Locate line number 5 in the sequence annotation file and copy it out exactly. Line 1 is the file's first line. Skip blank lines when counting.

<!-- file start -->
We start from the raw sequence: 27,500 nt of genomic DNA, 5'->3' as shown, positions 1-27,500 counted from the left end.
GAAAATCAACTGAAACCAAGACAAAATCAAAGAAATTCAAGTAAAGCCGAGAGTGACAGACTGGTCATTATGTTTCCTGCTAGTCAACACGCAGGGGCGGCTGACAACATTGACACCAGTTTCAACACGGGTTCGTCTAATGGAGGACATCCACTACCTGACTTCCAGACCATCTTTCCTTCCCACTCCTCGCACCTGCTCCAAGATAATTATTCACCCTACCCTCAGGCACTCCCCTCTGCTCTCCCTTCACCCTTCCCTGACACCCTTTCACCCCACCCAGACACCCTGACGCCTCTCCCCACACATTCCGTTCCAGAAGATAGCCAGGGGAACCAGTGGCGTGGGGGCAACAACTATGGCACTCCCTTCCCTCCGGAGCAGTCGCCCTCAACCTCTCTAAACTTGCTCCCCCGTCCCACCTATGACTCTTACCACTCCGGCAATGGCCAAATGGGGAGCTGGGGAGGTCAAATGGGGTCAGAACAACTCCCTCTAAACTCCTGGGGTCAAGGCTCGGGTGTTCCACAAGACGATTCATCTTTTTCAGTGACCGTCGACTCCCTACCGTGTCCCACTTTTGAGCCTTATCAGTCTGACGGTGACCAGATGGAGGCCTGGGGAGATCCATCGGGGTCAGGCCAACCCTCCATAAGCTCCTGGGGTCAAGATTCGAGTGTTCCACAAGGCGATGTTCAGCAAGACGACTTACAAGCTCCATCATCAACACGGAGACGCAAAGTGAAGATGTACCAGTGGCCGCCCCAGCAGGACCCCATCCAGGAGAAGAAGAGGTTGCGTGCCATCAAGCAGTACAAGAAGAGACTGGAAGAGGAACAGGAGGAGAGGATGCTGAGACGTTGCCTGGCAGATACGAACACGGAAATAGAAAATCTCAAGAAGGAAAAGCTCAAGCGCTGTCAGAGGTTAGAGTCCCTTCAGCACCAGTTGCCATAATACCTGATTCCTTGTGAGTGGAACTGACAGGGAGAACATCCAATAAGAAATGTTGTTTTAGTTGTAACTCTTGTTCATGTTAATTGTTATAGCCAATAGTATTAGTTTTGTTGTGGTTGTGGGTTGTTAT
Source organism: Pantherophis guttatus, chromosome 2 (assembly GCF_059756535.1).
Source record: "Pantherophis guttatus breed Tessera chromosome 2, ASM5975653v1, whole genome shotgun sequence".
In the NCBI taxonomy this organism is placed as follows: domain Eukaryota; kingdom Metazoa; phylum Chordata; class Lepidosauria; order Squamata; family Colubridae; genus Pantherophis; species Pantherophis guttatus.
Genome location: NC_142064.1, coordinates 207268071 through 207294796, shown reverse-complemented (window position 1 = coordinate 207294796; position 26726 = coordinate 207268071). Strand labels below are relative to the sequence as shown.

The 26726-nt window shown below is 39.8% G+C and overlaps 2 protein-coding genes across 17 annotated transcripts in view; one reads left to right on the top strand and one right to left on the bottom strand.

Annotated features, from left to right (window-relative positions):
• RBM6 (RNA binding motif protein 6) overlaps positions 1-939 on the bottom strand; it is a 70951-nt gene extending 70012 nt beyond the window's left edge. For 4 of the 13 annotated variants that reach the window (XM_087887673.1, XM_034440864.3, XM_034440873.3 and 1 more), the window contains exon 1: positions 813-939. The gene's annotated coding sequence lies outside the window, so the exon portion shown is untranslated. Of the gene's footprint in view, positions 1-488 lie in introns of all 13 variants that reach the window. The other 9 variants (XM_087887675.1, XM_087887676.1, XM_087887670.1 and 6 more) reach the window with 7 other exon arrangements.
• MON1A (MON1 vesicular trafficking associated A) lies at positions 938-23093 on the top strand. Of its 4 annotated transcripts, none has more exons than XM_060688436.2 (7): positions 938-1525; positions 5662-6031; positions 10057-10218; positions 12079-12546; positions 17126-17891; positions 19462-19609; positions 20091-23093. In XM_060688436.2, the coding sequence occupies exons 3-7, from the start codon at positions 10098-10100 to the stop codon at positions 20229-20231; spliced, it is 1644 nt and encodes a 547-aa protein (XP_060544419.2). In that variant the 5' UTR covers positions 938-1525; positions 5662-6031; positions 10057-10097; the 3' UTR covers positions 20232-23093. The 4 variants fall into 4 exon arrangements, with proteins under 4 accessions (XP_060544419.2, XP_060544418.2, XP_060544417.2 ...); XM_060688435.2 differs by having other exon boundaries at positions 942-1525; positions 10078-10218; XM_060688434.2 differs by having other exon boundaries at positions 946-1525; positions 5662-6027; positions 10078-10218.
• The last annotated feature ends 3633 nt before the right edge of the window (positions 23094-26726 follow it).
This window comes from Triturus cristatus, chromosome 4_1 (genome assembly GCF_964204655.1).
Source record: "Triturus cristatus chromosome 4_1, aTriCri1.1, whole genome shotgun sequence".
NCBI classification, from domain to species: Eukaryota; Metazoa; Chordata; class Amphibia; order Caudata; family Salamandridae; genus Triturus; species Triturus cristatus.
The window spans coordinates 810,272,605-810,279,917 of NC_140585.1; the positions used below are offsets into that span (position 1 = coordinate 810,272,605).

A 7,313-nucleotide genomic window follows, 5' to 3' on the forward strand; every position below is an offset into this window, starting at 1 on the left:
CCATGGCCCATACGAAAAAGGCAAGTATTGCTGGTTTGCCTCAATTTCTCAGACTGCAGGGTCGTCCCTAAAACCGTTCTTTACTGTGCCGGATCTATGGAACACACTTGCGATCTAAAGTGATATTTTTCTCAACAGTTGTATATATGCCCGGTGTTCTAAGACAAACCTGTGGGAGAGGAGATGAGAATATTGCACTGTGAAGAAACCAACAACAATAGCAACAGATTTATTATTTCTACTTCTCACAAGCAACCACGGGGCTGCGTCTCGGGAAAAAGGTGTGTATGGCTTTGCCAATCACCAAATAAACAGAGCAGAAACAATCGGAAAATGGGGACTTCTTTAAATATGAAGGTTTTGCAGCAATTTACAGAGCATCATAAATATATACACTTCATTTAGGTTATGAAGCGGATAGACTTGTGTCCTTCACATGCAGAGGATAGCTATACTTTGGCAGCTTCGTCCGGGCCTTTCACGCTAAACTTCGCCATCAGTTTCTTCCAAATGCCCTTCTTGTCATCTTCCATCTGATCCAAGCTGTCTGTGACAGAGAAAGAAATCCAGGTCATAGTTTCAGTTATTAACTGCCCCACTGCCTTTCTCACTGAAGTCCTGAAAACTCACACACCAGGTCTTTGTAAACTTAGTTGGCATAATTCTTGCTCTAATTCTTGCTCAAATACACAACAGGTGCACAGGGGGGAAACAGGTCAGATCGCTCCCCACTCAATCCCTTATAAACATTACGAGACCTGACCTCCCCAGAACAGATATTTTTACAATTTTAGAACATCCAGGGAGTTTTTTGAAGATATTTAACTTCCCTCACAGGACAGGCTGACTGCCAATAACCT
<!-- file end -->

In the NCBI taxonomy this organism is placed as follows: domain Eukaryota; kingdom Metazoa; phylum Chordata; class Lepidosauria; order Squamata; family Colubridae; genus Pantherophis; species Pantherophis guttatus.